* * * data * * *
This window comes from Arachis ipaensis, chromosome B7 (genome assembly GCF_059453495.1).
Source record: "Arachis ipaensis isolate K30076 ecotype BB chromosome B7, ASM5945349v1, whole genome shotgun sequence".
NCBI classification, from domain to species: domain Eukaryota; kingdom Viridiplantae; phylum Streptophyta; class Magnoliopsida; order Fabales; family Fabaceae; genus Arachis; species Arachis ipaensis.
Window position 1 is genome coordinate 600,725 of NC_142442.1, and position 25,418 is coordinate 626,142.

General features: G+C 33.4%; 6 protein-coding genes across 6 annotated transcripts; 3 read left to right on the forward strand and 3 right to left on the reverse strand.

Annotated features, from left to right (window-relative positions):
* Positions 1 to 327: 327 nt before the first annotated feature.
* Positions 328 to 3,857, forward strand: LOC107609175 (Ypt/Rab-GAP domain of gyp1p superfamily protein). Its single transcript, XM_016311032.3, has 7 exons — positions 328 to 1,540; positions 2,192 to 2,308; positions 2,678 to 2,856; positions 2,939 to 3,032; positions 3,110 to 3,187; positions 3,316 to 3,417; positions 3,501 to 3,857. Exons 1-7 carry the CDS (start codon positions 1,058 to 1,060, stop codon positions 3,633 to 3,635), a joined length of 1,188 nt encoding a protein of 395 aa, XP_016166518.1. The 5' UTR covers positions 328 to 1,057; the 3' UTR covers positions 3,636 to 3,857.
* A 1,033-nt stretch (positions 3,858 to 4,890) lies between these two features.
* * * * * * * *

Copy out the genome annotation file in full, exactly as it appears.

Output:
This window comes from Arachis ipaensis, chromosome B7 (genome assembly GCF_059453495.1).
Source record: "Arachis ipaensis isolate K30076 ecotype BB chromosome B7, ASM5945349v1, whole genome shotgun sequence".
NCBI classification, from domain to species: domain Eukaryota; kingdom Viridiplantae; phylum Streptophyta; class Magnoliopsida; order Fabales; family Fabaceae; genus Arachis; species Arachis ipaensis.
Window position 1 is genome coordinate 600,725 of NC_142442.1, and position 25,418 is coordinate 626,142.

General features: G+C 33.4%; 6 protein-coding genes across 6 annotated transcripts; 3 read left to right on the forward strand and 3 right to left on the reverse strand.

Annotated features, from left to right (window-relative positions):
* Positions 1 to 327: 327 nt before the first annotated feature.
* Positions 328 to 3,857, forward strand: LOC107609175 (Ypt/Rab-GAP domain of gyp1p superfamily protein). Its single transcript, XM_016311032.3, has 7 exons — positions 328 to 1,540; positions 2,192 to 2,308; positions 2,678 to 2,856; positions 2,939 to 3,032; positions 3,110 to 3,187; positions 3,316 to 3,417; positions 3,501 to 3,857. Exons 1-7 carry the CDS (start codon positions 1,058 to 1,060, stop codon positions 3,633 to 3,635), a joined length of 1,188 nt encoding a protein of 395 aa, XP_016166518.1. The 5' UTR covers positions 328 to 1,057; the 3' UTR covers positions 3,636 to 3,857.
* A 1,033-nt stretch (positions 3,858 to 4,890) lies between these two features.